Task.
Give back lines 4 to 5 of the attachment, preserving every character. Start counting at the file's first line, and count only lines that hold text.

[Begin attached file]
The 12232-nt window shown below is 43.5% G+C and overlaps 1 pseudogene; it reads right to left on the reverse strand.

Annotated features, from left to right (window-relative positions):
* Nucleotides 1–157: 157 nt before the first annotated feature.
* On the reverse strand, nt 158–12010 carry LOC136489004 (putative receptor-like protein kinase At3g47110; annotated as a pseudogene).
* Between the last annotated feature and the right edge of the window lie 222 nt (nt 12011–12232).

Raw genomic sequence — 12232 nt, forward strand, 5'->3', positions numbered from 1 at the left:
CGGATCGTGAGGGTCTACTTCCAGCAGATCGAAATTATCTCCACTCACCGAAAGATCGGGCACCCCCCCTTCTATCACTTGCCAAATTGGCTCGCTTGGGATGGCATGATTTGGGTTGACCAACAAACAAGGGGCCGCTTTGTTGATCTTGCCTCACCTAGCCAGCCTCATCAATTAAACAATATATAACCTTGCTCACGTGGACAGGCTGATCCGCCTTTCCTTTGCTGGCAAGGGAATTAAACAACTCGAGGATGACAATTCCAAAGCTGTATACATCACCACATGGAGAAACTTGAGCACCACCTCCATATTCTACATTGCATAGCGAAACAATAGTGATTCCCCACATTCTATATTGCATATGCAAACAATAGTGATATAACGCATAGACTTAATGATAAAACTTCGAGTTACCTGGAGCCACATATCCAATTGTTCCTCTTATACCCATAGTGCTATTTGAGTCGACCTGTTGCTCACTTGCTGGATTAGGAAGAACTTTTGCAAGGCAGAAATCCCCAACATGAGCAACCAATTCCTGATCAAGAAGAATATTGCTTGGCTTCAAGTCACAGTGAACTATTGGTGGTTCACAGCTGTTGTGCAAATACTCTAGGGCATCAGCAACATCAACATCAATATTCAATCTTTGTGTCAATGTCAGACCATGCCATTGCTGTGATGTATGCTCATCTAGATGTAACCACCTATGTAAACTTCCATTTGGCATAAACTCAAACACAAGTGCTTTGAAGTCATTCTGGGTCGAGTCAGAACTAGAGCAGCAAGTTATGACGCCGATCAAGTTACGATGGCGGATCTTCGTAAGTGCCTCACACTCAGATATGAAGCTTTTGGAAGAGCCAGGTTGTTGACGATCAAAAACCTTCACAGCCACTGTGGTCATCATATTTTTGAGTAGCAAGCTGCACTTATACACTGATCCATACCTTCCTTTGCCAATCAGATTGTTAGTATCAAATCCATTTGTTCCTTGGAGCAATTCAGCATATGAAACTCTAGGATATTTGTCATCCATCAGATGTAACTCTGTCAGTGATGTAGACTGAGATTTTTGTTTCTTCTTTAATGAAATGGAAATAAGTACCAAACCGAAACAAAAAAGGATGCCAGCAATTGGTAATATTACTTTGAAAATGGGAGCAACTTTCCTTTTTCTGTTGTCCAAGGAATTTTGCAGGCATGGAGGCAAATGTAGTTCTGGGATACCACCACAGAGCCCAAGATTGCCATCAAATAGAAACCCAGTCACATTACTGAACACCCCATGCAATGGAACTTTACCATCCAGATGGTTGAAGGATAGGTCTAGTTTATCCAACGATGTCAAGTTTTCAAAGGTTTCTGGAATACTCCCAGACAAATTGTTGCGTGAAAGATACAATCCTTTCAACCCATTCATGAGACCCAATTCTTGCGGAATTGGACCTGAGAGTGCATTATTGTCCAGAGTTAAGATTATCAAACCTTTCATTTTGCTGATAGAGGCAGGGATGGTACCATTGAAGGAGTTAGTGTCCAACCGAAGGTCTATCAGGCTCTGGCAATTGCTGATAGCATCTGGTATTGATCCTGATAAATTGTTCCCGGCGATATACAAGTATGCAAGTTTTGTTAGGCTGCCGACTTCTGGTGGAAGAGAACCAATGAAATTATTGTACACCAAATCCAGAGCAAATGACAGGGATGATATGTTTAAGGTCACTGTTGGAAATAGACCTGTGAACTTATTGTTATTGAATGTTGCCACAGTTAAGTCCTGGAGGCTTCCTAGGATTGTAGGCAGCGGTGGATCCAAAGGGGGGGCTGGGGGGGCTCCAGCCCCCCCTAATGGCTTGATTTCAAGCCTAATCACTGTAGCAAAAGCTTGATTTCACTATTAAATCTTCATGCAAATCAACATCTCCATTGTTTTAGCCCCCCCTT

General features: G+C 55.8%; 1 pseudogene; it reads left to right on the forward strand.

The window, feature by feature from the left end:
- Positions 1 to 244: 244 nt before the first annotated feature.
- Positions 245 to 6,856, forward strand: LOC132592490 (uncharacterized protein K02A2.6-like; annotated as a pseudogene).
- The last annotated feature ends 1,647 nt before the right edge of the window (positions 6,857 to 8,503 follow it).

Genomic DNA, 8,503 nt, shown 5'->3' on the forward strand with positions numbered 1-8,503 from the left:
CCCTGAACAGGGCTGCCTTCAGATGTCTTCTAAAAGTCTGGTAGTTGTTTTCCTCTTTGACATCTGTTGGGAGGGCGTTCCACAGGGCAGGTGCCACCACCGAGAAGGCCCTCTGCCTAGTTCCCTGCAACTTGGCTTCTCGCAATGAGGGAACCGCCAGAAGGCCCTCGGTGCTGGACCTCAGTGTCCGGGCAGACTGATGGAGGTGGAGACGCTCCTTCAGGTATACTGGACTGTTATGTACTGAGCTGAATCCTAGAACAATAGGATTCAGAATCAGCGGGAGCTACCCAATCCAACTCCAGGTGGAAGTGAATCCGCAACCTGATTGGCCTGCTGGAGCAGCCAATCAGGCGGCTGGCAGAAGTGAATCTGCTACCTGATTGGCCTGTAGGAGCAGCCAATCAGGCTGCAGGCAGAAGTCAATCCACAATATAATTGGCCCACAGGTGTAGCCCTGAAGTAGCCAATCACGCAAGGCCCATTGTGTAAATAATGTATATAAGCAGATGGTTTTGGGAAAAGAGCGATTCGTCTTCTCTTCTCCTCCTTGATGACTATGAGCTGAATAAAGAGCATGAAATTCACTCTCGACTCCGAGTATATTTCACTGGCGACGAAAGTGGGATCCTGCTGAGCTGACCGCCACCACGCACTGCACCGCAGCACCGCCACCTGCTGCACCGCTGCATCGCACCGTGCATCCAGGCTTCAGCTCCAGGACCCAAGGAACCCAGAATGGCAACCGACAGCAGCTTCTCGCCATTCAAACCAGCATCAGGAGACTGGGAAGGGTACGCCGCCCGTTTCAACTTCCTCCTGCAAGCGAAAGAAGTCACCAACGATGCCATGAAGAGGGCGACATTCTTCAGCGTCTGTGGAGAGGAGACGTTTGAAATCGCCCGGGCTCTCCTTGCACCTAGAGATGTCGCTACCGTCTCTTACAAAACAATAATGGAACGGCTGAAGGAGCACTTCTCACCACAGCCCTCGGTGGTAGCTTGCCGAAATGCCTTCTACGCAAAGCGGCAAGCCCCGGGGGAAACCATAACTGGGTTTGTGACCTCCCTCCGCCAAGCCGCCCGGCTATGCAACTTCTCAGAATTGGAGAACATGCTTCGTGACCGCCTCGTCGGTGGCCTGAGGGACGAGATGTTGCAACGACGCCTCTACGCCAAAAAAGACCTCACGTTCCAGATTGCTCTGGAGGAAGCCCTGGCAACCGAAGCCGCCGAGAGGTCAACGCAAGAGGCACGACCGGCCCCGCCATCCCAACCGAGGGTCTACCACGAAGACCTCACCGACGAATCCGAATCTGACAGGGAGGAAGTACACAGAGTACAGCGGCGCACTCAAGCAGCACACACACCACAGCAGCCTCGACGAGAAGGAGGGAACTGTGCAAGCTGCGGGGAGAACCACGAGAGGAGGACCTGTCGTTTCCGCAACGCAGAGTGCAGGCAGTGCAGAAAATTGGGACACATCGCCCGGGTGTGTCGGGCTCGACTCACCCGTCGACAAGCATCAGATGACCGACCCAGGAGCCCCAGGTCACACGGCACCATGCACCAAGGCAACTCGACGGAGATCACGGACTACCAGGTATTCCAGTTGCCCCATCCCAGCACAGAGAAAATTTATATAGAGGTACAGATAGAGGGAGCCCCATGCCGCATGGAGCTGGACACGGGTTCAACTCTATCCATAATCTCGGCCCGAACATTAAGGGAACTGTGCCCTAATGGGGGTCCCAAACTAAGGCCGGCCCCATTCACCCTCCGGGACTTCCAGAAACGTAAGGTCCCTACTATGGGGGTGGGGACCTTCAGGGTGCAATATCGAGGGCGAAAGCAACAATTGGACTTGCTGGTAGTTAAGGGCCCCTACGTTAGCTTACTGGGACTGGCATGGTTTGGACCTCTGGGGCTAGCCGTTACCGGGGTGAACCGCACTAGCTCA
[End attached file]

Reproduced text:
* On the reverse strand, nt 158–12010 carry LOC136489004 (putative receptor-like protein kinase At3g47110; annotated as a pseudogene).
* Between the last annotated feature and the right edge of the window lie 222 nt (nt 12011–12232).